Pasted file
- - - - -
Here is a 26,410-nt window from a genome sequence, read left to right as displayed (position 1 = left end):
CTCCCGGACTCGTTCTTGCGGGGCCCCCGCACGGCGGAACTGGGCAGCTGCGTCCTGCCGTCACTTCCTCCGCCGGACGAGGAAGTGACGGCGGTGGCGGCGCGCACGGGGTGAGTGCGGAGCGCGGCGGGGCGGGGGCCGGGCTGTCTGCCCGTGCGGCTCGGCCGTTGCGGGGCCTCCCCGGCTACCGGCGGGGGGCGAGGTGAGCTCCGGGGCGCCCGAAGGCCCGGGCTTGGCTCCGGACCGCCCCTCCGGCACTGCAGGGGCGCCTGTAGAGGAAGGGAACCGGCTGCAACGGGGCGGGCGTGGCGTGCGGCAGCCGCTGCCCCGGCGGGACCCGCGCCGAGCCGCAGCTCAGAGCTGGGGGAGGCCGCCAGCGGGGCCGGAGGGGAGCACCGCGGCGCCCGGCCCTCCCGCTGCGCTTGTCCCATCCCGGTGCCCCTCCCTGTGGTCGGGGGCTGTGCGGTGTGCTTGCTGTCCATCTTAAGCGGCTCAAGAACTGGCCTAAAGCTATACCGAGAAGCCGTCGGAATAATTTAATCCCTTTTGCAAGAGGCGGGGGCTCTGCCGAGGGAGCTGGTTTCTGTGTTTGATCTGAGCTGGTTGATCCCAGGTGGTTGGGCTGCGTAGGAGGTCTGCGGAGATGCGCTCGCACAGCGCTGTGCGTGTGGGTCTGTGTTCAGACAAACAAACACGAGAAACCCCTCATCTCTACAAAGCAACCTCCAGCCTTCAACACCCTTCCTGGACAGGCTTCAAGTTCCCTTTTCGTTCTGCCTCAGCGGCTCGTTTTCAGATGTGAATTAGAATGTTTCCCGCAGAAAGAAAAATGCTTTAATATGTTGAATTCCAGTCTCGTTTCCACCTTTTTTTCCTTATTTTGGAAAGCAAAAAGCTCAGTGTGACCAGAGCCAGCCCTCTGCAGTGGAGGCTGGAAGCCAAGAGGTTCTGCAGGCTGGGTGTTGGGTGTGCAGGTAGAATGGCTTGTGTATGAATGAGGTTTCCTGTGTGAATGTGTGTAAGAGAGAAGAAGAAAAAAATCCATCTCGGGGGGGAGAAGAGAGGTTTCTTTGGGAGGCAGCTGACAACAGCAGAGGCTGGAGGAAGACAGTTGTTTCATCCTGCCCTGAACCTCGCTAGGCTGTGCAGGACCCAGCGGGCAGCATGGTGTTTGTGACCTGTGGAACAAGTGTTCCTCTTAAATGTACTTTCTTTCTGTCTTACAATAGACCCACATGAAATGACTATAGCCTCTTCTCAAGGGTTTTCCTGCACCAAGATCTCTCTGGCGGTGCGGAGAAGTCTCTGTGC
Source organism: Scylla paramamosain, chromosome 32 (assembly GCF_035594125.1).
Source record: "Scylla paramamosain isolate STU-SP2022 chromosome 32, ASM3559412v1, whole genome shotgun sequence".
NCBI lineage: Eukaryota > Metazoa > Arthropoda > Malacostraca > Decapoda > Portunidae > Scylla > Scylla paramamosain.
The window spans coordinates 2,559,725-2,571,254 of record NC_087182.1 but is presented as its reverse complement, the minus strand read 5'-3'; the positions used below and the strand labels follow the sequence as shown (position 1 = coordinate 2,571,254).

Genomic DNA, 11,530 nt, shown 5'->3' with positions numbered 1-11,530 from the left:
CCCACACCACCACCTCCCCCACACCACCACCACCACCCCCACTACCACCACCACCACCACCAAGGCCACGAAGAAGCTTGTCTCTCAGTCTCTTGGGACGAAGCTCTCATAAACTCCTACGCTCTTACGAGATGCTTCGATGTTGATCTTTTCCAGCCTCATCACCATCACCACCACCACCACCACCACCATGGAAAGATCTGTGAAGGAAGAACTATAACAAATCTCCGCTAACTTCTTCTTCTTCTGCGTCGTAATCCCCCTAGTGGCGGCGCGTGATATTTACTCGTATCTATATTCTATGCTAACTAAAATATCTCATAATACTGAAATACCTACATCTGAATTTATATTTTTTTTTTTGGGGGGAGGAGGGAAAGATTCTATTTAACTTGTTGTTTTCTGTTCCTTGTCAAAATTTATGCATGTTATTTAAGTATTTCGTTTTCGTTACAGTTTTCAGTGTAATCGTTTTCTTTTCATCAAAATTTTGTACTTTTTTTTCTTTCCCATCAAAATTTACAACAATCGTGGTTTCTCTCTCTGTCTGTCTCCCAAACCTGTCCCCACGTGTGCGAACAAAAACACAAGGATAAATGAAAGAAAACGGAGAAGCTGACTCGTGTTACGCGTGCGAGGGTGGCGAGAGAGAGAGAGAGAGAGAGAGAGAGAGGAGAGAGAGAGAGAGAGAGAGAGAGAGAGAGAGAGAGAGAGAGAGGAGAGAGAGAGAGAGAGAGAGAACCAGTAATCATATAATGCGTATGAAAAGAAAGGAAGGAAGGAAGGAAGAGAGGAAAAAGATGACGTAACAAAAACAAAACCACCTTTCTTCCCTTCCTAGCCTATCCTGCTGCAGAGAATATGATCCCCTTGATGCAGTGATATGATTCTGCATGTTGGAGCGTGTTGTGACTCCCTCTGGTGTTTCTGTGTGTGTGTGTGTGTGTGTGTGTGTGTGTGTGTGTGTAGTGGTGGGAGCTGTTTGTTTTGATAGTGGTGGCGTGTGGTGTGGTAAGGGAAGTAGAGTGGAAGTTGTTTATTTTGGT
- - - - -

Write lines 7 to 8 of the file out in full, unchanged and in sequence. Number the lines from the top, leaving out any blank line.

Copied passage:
Genomic DNA, 11,530 nt, shown 5'->3' with positions numbered 1-11,530 from the left:
CCCACACCACCACCTCCCCCACACCACCACCACCACCCCCACTACCACCACCACCACCACCAAGGCCACGAAGAAGCTTGTCTCTCAGTCTCTTGGGACGAAGCTCTCATAAACTCCTACGCTCTTACGAGATGCTTCGATGTTGATCTTTTCCAGCCTCATCACCATCACCACCACCACCACCACCACCATGGAAAGATCTGTGAAGGAAGAACTATAACAAATCTCCGCTAACTTCTTCTTCTTCTGCGTCGTAATCCCCCTAGTGGCGGCGCGTGATATTTACTCGTATCTATATTCTATGCTAACTAAAATATCTCATAATACTGAAATACCTACATCTGAATTTATATTTTTTTTTTTGGGGGGAGGAGGGAAAGATTCTATTTAACTTGTTGTTTTCTGTTCCTTGTCAAAATTTATGCATGTTATTTAAGTATTTCGTTTTCGTTACAGTTTTCAGTGTAATCGTTTTCTTTTCATCAAAATTTTGTACTTTTTTTTCTTTCCCATCAAAATTTACAACAATCGTGGTTTCTCTCTCTGTCTGTCTCCCAAACCTGTCCCCACGTGTGCGAACAAAAACACAAGGATAAATGAAAGAAAACGGAGAAGCTGACTCGTGTTACGCGTGCGAGGGTGGCGAGAGAGAGAGAGAGAGAGAGAGAGAGAGGAGAGAGAGAGAGAGAGAGAGAGAGAGAGAGAGAGAGAGAGAGAGGAGAGAGAGAGAGAGAGAGAGAACCAGTAATCATATAATGCGTATGAAAAGAAAGGAAGGAAGGAAGGAAGAGAGGAAAAAGATGACGTAACAAAAACAAAACCACCTTTCTTCCCTTCCTAGCCTATCCTGCTGCAGAGAATATGATCCCCTTGATGCAGTGATATGATTCTGCATGTTGGAGCGTGTTGTGACTCCCTCTGGTGTTTCTGTGTGTGTGTGTGTGTGTGTGTGTGTGTGTGTGTGTGTAGTGGTGGGAGCTGTTTGTTTTGATAGTGGTGGCGTGTGGTGTGGTAAGGGAAGTAGAGTGGAAGTTGTTTATTTTGGT